OAKLAND -- For a 23-year-old rookie who was riding a Minor League bus at the start of the season, going toe to toe with one of the game's most dominant pitchers isn't a bad way to end the year.Jarrod Parker departed Game 5 of the American League Division Series on Thursday night in the seventh inning with runners on first and third and his A's trailing, 2-0, walking off the Coliseum field with the sold-out crowd giving him a raucous standing ovation. But watching as the Tigers expanded their lead with four more runs in the inning, a visibly emotional Parker slumped in the dugout with a towel draped over his head. And after the A's were eliminated from the postseason with a 6-0 loss, Parker was able to reflect on an improbable and impressive rookie season that ended with two postseason pitching duels against Justin Verlander, a five-time All Star and reigning AL MVP and Cy Young Award winner.
"It was something I will cherish, and it was a great experience," Parker said. "Hopefully five, six years from now, somebody else will be saying that they have to go two games against Jarrod Parker."Parker's final pitching line -- four earned runs in 6 1/3 innings -- wasn't reflective of another strong outing in a high-stakes game from one of Oakland's many rookie surprises. "He's way beyond 23 years old," catcher Derek Norris said. "The stuff he has and the way he goes out there, you would have thought that he was in his late 20s or early 30s the way he pitches. It's so exciting that he's so young and he'll be around a long time for us." Thursday's finale was a reminiscent of the series opener, with a solid outing again being bested by a nearly unhittable Verlander. Verlander turned in a four-hit shutout in Game 5 after having held the A's to one run on three hits in seven innings in Game 1. "I'm not worrying about that a whole lot, and I'm just trying to pitch my game," Parker said of facing Verlander. "I knew I was going to have to be on at that point, when he's doing it and he's on. I was just hoping to stay with him by doing what I've done." In addition to opposing Verlander, Parker also had to face perhaps baseball's most fearsome 1-2 punch in Miguel Cabrera and Prince Fielder. The sluggers combined to go 0-for-11 against Parker in his two postseason outings. "You have to look to minimize the guys who are doing the most damage, and he's been able to do that," Norris said. "You have to have the other guys beat you, and that's what happened tonight." Parker used a fastball-changeup combination to keep the Tigers largely off balance, including a third inning in which he threw three straight fastballs to Cabrera to get a flyout to right field before striking out Fielder with three consecutive changeups. "At this point of the year, to be able to go out and do something like that, I still felt like I had a good outing," Parker said "We just battled -- we've done it all year and we battled tonight. We're not going to hang our heads on one loss."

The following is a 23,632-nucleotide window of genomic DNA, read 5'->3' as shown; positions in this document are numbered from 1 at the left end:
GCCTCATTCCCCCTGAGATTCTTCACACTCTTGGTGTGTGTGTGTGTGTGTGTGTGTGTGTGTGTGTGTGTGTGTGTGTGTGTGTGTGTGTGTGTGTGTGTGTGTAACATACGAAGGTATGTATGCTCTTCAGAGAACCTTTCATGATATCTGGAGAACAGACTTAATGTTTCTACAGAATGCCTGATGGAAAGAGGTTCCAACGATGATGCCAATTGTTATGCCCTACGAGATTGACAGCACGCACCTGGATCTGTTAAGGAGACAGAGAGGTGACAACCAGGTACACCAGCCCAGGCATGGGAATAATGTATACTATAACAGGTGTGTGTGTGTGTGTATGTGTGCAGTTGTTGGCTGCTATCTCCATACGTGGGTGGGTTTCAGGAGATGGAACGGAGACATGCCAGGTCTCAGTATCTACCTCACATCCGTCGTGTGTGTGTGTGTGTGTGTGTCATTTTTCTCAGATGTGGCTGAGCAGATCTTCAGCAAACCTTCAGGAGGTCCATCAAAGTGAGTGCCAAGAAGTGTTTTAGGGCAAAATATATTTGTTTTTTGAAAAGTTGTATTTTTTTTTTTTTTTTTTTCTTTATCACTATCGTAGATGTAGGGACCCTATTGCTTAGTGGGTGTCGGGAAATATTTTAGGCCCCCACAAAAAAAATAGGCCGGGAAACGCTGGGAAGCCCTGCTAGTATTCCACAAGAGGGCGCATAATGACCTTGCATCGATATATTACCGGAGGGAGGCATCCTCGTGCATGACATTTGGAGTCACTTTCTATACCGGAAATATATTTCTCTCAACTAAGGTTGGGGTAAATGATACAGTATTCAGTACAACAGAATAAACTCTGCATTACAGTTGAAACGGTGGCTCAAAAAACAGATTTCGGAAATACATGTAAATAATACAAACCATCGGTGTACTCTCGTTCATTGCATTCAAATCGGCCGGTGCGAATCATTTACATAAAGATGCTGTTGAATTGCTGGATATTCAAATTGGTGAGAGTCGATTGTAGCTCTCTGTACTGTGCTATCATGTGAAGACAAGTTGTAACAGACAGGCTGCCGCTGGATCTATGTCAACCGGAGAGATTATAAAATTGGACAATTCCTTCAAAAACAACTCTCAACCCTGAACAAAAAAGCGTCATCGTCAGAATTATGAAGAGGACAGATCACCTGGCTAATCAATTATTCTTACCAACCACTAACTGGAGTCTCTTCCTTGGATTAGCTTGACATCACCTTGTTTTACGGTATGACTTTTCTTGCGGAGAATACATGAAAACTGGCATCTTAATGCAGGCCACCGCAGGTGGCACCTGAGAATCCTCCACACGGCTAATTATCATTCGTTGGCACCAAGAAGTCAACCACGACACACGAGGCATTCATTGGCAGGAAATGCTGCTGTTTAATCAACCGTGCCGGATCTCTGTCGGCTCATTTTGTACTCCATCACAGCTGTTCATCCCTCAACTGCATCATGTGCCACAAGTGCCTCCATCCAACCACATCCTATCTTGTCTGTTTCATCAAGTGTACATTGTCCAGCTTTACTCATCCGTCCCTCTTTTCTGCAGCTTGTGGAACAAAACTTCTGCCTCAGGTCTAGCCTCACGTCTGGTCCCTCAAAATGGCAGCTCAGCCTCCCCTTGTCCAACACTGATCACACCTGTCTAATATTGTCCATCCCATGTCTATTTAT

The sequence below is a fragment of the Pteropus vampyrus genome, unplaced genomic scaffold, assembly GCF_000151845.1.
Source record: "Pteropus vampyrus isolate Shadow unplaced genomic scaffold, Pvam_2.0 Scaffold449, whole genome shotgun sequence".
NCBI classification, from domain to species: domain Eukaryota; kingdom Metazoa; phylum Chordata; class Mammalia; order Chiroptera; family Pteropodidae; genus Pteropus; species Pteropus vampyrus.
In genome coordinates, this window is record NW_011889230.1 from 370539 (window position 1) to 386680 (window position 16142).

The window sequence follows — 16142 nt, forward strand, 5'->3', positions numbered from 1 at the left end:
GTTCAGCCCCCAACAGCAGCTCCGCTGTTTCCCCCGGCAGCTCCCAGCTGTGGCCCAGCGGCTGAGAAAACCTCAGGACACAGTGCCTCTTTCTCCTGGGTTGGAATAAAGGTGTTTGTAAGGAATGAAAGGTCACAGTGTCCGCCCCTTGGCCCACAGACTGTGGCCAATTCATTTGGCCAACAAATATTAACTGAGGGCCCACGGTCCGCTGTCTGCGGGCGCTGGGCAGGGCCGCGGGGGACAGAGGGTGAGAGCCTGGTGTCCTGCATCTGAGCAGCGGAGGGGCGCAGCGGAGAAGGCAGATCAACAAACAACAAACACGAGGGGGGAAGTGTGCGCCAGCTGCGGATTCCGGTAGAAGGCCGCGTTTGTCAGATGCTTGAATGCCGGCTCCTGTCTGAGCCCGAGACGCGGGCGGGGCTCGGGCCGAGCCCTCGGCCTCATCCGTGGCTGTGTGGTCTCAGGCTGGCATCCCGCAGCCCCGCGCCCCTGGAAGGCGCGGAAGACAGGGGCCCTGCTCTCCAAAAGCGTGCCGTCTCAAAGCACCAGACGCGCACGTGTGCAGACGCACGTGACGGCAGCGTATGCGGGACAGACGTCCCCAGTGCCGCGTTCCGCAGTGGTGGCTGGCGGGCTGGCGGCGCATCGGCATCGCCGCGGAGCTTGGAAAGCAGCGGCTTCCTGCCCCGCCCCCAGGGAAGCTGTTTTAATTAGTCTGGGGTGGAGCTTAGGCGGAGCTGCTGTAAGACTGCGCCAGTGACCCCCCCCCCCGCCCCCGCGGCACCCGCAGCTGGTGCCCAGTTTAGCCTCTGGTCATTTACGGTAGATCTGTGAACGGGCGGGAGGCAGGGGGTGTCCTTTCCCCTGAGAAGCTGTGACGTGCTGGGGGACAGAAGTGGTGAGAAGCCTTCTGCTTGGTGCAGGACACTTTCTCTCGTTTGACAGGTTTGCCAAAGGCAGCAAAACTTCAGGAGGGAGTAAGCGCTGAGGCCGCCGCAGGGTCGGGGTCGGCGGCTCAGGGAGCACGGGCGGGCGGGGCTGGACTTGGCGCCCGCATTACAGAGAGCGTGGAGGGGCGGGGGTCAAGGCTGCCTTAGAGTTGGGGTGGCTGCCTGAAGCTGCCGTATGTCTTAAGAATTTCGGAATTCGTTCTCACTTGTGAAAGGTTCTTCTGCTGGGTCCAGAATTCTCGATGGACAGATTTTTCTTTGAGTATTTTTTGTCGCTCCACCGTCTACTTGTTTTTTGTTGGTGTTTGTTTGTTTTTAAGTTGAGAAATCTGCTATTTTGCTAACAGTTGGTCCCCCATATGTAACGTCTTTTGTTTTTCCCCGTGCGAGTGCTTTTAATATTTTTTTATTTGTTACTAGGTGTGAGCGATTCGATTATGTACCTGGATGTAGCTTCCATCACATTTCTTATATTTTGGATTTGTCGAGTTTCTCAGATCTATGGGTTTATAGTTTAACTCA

Jay Lee is an associate reporter for MLB.com. This story was not subject to the approval of Major League Baseball or its clubs.